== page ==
CLAREMONT, Calif. - Katharine Hagedorn, originally from New Jersey and a graduate of Governor Livingston High School, died at the age of 52, at her home, on Nov. 12, 2013, after a long battle with cancer.
Hagedorn was a professor at Pomona College in Claremont, Calif. since 1993. She oversaw the Balinese Gamelan ensemble and taught courses in gender in music, performance traditions of the African diaspora and protest music.
She became a Santeria priestess, a Cuba-based religion, after years of studying sacred bata drums. As a graduate student at Brown University, she attended a performance of an Afro-Cuban ensemble of drummers and dancers, that changed her life. She traveled to Cuba, studied with masters of sacred bata drums, and later became initiated into Santeria as a priestess. "My wide-angle lens of folkloric performance had suddenly zoomed in to the close-up focus of personally experienced religious performance," she wrote in her 2001 book, "Divine Utterances: The Performance of Afro-Cuban Santeria."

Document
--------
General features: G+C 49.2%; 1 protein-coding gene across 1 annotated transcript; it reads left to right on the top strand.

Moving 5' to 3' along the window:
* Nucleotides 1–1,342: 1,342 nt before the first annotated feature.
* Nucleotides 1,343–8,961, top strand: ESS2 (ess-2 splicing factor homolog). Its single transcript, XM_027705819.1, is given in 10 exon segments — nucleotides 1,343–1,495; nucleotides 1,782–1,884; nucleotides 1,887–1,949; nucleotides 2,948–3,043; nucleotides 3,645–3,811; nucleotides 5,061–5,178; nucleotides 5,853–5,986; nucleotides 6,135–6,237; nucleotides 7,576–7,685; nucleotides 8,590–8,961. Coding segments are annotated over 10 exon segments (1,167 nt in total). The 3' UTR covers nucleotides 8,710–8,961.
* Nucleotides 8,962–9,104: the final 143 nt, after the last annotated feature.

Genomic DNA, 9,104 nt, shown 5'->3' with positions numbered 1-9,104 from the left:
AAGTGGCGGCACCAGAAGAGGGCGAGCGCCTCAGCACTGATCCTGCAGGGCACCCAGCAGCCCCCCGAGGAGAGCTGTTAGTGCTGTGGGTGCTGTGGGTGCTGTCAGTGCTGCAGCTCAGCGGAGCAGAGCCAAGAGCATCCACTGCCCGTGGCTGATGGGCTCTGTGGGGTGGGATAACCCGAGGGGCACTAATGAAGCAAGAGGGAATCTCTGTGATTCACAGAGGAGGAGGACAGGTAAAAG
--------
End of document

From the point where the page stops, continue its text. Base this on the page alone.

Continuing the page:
Hagedorn received her undergraduate degree from Tufts University, with a triple major in Spanish, Russian and English studies with a minor in classical piano. She earned her master's degree in international relations from John Hopkins University and a master's and doctorate from Brown University in ethnomusicology.
Hagedorn is survived by her husband, Terry Ryan; son, Gabriel; her parents, Fred and Grace Hagedorn; and her sister Martha Hagedorn-Krass.